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“My Reprieve from Forced Smiles and Small Talk”

I am good at my job and I have friends but a long history of undiagnosed Asperger’s and ADHD make forced smiles and small talk painful. Time away from the physical office — and people reminding and imploring me to smile all the time — has helped me better understand and advocate for myself.


I am a journalist, designer, belly dancer, Jiu-Jitsu junkie, and occasional model. Typically, people don’t associate these roles with being a shy, anxious, or socially awkward introvert. But that is precisely who I am.

My eye contact is all or nothing. What I feel internally doesn’t come across externally. My voice doesn’t change tone much. I get my point across in as few words as possible and I rarely sugarcoat. As a result, people sometimes think I’m rude or distant. I hate cues, lies, mind games, small talk, and any otherwise social niceties. Growing up, I wanted to be social but didn’t know how, and these “differences” made it hard to form the friendships I craved. Sometimes they still do.

Missed Signs of ADD and ASD

I was in my mid-20s before I understood that I might belong on the Autism spectrum, and have ADHD. I document my journey by writing about it, hoping to make a difference in even just one person’s life. Here’s mine.

Memory, age 9: I was visiting my extended family in India, as I did once every three years. I was walking around with my cousin at a party. She told me to smile when introduced to new people. I didn’t understand WHY to do that, so I didn’t.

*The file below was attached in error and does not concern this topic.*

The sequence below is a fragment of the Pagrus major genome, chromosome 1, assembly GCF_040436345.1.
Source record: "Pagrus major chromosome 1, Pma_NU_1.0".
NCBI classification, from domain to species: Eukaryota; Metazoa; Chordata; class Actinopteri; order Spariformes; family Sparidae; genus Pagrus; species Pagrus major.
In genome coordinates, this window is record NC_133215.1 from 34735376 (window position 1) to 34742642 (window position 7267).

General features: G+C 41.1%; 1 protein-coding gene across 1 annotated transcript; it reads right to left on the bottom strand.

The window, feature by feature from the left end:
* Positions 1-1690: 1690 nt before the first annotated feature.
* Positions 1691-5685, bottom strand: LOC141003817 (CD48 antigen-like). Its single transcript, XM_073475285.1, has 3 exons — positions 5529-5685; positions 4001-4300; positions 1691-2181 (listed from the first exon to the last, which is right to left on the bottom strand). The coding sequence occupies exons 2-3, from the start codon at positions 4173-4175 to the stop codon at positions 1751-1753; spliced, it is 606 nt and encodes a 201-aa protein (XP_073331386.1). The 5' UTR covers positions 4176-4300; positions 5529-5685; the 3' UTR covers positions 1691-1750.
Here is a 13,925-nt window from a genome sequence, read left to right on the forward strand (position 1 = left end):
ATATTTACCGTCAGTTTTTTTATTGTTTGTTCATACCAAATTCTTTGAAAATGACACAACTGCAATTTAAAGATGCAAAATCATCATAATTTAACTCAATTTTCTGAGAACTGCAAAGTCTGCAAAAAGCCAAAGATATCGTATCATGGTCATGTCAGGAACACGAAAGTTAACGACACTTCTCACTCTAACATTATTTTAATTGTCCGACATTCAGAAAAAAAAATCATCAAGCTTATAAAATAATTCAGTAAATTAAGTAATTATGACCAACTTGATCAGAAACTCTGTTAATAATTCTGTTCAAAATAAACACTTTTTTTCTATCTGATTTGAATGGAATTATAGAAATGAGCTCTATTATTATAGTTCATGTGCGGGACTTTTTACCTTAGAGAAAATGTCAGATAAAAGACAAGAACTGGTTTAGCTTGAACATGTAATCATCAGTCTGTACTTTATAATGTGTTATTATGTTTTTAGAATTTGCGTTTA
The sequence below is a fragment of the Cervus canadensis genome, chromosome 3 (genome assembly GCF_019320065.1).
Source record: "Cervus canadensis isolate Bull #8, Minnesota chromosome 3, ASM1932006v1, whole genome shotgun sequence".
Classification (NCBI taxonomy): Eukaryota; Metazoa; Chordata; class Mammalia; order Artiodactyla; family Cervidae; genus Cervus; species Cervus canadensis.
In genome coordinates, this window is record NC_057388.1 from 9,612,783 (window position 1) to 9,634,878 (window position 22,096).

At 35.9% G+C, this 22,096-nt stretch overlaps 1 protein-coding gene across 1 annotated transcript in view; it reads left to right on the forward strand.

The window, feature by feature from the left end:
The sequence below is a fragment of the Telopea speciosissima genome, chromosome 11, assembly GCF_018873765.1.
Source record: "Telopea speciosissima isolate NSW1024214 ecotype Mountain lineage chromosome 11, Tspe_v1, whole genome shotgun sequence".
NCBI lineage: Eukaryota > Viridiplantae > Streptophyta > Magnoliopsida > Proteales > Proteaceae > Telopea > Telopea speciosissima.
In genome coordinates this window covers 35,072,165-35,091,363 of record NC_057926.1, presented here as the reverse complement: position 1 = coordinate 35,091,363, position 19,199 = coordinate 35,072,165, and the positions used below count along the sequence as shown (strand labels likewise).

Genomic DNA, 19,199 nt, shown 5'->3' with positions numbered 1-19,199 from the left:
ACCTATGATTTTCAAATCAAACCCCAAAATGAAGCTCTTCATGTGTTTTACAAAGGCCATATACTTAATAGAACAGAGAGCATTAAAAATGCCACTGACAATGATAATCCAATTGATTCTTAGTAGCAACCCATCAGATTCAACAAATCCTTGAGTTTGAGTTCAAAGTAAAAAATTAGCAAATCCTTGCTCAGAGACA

Memory, age 20: I confided to my college bestie that I was seeing a student clinician at the university’s psychology clinic. I was receiving exposure therapy to cure my shyness. I told her that it was helping and she agreed, but she said I should smile when I meet people for the first time.

[Do I Have Symptoms of ASD? Autism Symptom Test for Adults]

Memory, age 22: I went through about 15 job interviews during my senior year. I prepared doing mock interviews with a trusted acquaintance, felt more confident when going into offices, and wondered what more these companies could possibly want from me and what I did to deserve this. At some point, someone advised me to smile more. So I did.

My Problem with “Just Be Yourself”

When I smile, make eye contact, and force my voice to inflect when socializing, I feel I’m not “being myself.” This is just the front I was taught to put on by the student clinician from my university’s psychology clinic. It’s not that I don’t like the person to whom I’m talking. It’s just that social stimulation doesn’t make me outwardly emote. Without the presence of anxiety, my emotional reflection is not nonexistent…but it’s less than that of the average person. Even when meeting celebrities, my starstruck feelings have only displayed once or twice.

After reading all this, I’m sure you wouldn’t believe that there was ever a time I would smile naturally and majorly. But according to my mom, I had an “understanding of social situations” until I was a few months short of turning two. From that point on, I apparently had no desire to interact with others. My brother has a similar story. The difference is in our language and cognitive levels.